It Was a Dark and Stormy Afternoon . . .

It is an apocalyptic grey outside, and the dog is shaking and panting under my desk.  There is most certainly a storm on the way, but we are currently just balanced on its precipice, peering over the edge at it. I've been reading The Berenstain Bears Play T-Ball and listening to my son play in the "rocket" he and his sister concocted this morning before school.

I'm still in the midst of Jess Walters' The Zero, which is fascinating and intriguing and wonderful and fine and riveting and disturbing, but I won't post about it until I've finished.  I'm also preparing a talk on poetry and writing and craft, so I wandered the stacks and came home with Auden's The Shield of Achilles, The Collected Poems of Robert Penn Warren, a collection of essays called Can Poetry Matter?, and a tiny 1919 Cambridge UP publication entitled The Measures of the Poets.  I'm feeling pretty geeked out.  Plus, I played 'pileated' (yes, all 7 letters) last night on Words for Friends (on my first play - I'm intimidating like that) and can support my knowledge of that word with personal photos of a pileated woodpecker.  Ubergeek.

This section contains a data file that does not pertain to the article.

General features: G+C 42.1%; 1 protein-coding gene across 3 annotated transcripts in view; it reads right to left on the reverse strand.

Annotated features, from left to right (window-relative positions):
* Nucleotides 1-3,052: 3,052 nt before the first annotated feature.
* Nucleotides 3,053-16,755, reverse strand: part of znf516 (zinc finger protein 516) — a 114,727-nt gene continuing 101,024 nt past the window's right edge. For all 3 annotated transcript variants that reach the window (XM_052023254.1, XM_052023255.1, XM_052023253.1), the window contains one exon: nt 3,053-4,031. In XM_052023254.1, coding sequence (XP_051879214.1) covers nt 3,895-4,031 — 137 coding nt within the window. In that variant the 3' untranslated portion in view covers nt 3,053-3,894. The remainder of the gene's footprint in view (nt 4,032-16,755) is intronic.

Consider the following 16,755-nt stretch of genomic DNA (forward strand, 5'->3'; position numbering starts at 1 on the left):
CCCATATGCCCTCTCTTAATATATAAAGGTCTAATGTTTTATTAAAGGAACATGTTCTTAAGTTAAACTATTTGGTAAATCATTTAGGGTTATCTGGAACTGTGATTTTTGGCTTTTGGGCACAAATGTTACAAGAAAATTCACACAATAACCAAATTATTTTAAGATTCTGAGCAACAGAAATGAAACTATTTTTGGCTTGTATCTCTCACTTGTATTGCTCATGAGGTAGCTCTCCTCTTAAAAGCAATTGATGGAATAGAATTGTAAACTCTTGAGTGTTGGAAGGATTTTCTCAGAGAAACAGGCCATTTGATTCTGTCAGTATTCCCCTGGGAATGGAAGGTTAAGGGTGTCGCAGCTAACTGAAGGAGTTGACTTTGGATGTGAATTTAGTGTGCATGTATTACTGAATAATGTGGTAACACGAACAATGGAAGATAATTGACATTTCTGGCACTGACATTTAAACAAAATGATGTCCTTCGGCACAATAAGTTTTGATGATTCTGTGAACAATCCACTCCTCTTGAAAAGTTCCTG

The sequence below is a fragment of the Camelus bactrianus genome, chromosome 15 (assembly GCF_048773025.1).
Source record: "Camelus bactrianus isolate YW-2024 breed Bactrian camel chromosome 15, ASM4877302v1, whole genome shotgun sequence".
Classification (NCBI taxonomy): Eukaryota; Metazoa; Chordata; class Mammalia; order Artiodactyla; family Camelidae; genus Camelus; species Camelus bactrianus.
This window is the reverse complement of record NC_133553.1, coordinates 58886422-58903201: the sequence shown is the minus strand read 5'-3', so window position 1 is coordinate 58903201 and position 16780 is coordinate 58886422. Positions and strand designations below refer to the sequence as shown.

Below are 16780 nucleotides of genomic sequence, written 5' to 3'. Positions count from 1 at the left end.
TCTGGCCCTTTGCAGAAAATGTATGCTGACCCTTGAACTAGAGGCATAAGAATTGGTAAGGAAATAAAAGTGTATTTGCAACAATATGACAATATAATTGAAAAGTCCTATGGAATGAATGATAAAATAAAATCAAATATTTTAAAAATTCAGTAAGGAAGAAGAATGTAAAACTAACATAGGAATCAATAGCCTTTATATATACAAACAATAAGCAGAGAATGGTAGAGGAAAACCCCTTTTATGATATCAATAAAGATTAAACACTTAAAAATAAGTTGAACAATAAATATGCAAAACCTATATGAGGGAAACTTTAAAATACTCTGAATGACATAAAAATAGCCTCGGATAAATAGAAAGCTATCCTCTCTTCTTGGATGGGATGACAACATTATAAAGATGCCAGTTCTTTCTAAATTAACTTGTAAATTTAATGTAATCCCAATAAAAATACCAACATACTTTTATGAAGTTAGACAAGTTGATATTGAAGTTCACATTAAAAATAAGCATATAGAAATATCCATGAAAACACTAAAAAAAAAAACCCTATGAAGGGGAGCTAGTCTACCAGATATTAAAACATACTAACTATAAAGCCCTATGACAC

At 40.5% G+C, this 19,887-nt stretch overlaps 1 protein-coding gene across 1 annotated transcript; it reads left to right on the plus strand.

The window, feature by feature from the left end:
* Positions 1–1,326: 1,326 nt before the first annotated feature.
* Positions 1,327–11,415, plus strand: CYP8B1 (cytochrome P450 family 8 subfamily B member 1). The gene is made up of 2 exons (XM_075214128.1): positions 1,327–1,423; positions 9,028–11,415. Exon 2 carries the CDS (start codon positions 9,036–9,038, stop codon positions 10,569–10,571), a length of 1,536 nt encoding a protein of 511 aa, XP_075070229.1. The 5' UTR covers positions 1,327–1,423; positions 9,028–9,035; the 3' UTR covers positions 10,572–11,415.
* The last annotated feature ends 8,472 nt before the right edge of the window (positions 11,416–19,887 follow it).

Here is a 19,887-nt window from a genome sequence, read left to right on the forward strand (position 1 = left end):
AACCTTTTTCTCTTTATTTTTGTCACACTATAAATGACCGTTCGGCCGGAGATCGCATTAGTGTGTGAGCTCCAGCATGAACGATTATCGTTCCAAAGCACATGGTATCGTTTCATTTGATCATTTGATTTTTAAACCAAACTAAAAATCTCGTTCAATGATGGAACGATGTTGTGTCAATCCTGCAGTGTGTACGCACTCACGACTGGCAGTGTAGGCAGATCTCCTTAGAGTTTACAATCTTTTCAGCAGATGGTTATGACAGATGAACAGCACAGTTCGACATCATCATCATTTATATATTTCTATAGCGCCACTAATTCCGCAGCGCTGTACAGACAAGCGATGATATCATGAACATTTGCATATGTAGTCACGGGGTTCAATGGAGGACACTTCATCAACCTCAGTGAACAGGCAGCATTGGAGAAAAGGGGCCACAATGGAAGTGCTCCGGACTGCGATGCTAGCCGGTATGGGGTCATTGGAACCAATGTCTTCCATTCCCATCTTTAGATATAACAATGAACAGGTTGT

The first lines of the titular essay in Can Poetry Matter? offer some interesting comments on the state of poetry in contemporary America:
American poetry now belongs to a subculture.  No longer part of the mainstream of artistic and intellectual life, it has become the specialized occupation of a relatively small and isolated group.  Little of the frenetic activity it generates ever reaches outside that closed group.  As a class, poets are not without cultural status.  Like priests in a town of agnostics, they still command a certain residual prestige.  But as individual artists they are almost invisible. (1)
Though I agree with much of what the author, Dana Gioia, is saying here, I disagree with the notion that poets have retained a prestige or higher status; in fact, I would go so far as to argue that poets are often considered the lowest forms of writers.  Like the old (and patently false) adage, "those who can't, teach," many would argue, "those who can't write a great american novel write poetry."  (For the record, I also take issue with his statement about priests in a town of agnostics; outsiders they most certainly would be, but I do not see how that relationship would grant them prestige.)  As a poet (albeit perhaps a bad one), I lament the distance that has grown up around poetry as an enjoyable art.  And unfortunately, I'm not sure what, if anything, can be done to stop the decline.

Do you read poetry?  If so, who?  And do you agree poetry has become a marginalized subculture?  Or does it still retain an aura of prestige?


Author Interview: Erin E. Tocknell